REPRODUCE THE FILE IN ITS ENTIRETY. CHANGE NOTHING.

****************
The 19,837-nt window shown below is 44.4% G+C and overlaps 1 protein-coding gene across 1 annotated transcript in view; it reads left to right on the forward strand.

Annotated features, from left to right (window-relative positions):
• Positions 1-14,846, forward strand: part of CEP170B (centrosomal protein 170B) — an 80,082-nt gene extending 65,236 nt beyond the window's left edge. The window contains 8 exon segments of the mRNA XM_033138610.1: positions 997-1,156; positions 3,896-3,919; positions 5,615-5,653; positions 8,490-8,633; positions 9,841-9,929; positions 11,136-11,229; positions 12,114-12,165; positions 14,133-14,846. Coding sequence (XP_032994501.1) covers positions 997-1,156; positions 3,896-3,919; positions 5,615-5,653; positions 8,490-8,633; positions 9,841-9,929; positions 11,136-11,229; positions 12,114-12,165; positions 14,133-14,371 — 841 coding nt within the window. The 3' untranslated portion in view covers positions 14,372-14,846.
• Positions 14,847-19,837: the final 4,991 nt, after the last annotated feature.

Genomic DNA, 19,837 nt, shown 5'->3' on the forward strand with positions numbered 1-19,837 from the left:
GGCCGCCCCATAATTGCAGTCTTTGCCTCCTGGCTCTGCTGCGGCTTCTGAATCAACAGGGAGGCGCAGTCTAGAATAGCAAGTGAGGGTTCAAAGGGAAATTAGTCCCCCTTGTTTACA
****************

The 19,837-nt window shown below is 44.4% G+C and overlaps 1 protein-coding gene across 1 annotated transcript in view; it reads left to right on the forward strand.

Annotated features, from left to right (window-relative positions):
• Positions 1-14,846, forward strand: part of CEP170B (centrosomal protein 170B) — an 80,082-nt gene extending 65,236 nt beyond the window's left edge. The window contains 8 exon segments of the mRNA XM_033138610.1: positions 997-1,156; positions 3,896-3,919; positions 5,615-5,653; positions 8,490-8,633; positions 9,841-9,929; positions 11,136-11,229; positions 12,114-12,165; positions 14,133-14,846. Coding sequence (XP_032994501.1) covers positions 997-1,156; positions 3,896-3,919; positions 5,615-5,653; positions 8,490-8,633; positions 9,841-9,929; positions 11,136-11,229; positions 12,114-12,165; positions 14,133-14,371 — 841 coding nt within the window. The 3' untranslated portion in view covers positions 14,372-14,846.
• Positions 14,847-19,837: the final 4,991 nt, after the last annotated feature.

Genomic DNA, 19,837 nt, shown 5'->3' on the forward strand with positions numbered 1-19,837 from the left:
GGCCGCCCCATAATTGCAGTCTTTGCCTCCTGGCTCTGCTGCGGCTTCTGAATCAACAGGGAGGCGCAGTCTAGAATAGCAAGTGAGGGTTCAAAGGGAAATTAGTCCCCCTTGTTTACA